I always appreciate it when interviewers force you to articulate things that lie just below the surface. That’s what happened when Cat Johnson of Shareable recently talked with me about Patterns of Commoning, the new book that I co-edited with Silke Helfrich that profiles dozens of notable commons around the world. Here is an excerpt:
Shareable: In the book, you and Silke focus on what is described as the consciousness of thinking, learning, and acting as a commoner as the heart of the commons movement. What does this mean to you?
It means breaking down some of the dichotomies that we take for granted, such as between public and private, between collective and individual, between rational and nonrational. In the commons, they start to blur. You have to start talking about the commons as this organic whole, and not as this machine you can break down into parts or dissect. It’s a living organism and that’s precisely what needs to be studied: its aliveness.
Conventional, modern science refuses to explore aliveness, and instead has a lot of reductionist categories that don’t really get to the essence of, not only what it is to be a living human being, but a living human being on a living earth. I think the commons wants to speak to those kinds of concerns and, not surprisingly, it won’t fit into a lot of the conventional, intellectual boxes that academics, in particular, like to use.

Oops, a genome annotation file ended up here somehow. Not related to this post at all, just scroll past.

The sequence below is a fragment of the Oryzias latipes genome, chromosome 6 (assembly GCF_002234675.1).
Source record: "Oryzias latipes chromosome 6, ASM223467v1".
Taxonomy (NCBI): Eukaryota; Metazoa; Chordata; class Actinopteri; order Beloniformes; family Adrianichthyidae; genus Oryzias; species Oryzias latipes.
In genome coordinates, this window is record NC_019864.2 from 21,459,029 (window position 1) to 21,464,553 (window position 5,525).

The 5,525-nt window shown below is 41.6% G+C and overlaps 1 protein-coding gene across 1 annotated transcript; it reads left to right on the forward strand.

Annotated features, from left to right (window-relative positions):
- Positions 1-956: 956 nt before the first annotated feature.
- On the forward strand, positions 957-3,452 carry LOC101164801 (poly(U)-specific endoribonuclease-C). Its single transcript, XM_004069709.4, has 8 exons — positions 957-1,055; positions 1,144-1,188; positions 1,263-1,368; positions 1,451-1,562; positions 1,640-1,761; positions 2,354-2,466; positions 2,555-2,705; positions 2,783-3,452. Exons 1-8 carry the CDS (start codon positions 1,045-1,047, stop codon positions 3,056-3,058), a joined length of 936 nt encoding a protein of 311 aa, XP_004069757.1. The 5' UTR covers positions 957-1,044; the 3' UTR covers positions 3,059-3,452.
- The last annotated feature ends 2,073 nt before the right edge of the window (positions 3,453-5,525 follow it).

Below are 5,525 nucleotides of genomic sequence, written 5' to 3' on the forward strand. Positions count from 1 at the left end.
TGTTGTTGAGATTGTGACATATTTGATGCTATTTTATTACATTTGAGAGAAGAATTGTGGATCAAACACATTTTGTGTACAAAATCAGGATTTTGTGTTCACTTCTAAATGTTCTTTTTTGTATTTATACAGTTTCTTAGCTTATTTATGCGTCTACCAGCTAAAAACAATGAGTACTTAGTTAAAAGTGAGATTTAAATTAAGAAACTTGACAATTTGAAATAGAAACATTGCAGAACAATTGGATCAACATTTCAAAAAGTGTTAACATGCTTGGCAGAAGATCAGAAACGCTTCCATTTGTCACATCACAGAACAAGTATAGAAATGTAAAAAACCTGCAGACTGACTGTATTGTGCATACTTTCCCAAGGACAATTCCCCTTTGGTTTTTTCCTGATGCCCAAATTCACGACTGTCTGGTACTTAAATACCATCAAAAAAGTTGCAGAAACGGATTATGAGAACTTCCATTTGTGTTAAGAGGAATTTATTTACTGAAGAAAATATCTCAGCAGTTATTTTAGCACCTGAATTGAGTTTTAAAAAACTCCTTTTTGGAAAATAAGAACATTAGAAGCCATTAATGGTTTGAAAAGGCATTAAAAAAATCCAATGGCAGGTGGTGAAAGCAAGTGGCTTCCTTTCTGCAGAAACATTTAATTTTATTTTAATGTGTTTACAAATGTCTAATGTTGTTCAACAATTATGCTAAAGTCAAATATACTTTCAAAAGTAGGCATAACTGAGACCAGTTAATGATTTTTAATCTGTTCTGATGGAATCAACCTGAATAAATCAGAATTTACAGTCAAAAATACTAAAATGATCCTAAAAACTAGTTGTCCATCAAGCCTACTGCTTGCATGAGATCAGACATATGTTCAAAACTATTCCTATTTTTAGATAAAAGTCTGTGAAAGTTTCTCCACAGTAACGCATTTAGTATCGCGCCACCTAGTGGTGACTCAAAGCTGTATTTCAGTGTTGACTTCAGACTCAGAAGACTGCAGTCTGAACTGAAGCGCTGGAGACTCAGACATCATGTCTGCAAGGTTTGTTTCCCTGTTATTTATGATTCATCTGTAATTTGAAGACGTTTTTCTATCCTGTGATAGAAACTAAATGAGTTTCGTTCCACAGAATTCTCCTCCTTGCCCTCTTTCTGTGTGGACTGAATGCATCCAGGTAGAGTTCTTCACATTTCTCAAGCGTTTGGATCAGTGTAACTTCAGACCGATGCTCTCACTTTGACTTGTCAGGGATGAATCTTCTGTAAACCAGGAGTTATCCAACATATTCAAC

A point in the book that I find very interesting is that policymakers and experts can’t design and build commons in a top-down fashion and expect them to thrive. Commoners must do this work themselves. What distinguishes an organic commons from a manufactured one?
The institutionally sponsored commons cannot have the same bottom-up sense of commitment, ownership, co-creation. To that extent, they will be subjects in somebody else’s drama with outside directors, as opposed to expressions of a creative upswell from people themselves, that serves their interests, their needs, their inner lives.
Institutions are notoriously unable to speak to or express people’s inner needs and yearnings, but I think commons can and do. That’s really the essence of the aliveness I was talking about. Commons have their own self-replicating energy and enthusiasm and, sometimes, flashes of grace. That’s quite special. It’s all wrapped up in the fact that a commons is a unique social, historical, cultural phenomenon that lives in that moment, that expresses people’s real needs.
This is a far cry from the resource-allocation type of analysis that some people try to understand commons through. Which is not to say that some of those resource analysis issues don’t matter, I’m just saying that they’re not the whole story.
For the rest of the interview, go to Shareable.